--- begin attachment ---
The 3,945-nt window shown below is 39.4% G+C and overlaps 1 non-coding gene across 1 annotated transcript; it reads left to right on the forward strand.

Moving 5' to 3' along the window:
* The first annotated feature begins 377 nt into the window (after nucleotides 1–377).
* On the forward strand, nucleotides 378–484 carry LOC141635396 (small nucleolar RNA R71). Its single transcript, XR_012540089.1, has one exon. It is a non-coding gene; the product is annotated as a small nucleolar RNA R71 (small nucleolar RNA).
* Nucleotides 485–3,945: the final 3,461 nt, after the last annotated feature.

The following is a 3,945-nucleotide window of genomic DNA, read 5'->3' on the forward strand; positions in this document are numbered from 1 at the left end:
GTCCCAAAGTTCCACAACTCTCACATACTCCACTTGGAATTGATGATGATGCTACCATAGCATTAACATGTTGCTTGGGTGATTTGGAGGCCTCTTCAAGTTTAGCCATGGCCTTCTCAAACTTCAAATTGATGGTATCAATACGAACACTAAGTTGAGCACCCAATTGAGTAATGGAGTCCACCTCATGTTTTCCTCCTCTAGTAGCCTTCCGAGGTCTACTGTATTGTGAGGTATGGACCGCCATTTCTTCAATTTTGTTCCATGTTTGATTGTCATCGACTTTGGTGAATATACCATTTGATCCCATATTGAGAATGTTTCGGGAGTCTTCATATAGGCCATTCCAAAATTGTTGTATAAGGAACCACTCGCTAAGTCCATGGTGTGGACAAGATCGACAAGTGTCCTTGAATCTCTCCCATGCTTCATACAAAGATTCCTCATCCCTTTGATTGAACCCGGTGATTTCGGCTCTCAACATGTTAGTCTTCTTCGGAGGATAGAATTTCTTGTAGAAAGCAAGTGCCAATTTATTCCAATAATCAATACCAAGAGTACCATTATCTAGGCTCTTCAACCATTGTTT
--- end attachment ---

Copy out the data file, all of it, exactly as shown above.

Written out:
The 3,945-nt window shown below is 39.4% G+C and overlaps 1 non-coding gene across 1 annotated transcript; it reads left to right on the forward strand.

Moving 5' to 3' along the window:
* The first annotated feature begins 377 nt into the window (after nucleotides 1–377).
* On the forward strand, nucleotides 378–484 carry LOC141635396 (small nucleolar RNA R71). Its single transcript, XR_012540089.1, has one exon. It is a non-coding gene; the product is annotated as a small nucleolar RNA R71 (small nucleolar RNA).
* Nucleotides 485–3,945: the final 3,461 nt, after the last annotated feature.

The following is a 3,945-nucleotide window of genomic DNA, read 5'->3' on the forward strand; positions in this document are numbered from 1 at the left end:
GTCCCAAAGTTCCACAACTCTCACATACTCCACTTGGAATTGATGATGATGCTACCATAGCATTAACATGTTGCTTGGGTGATTTGGAGGCCTCTTCAAGTTTAGCCATGGCCTTCTCAAACTTCAAATTGATGGTATCAATACGAACACTAAGTTGAGCACCCAATTGAGTAATGGAGTCCACCTCATGTTTTCCTCCTCTAGTAGCCTTCCGAGGTCTACTGTATTGTGAGGTATGGACCGCCATTTCTTCAATTTTGTTCCATGTTTGATTGTCATCGACTTTGGTGAATATACCATTTGATCCCATATTGAGAATGTTTCGGGAGTCTTCATATAGGCCATTCCAAAATTGTTGTATAAGGAACCACTCGCTAAGTCCATGGTGTGGACAAGATCGACAAGTGTCCTTGAATCTCTCCCATGCTTCATACAAAGATTCCTCATCCCTTTGATTGAACCCGGTGATTTCGGCTCTCAACATGTTAGTCTTCTTCGGAGGATAGAATTTCTTGTAGAAAGCAAGTGCCAATTTATTCCAATAATCAATACCAAGAGTACCATTATCTAGGCTCTTCAACCATTGTTT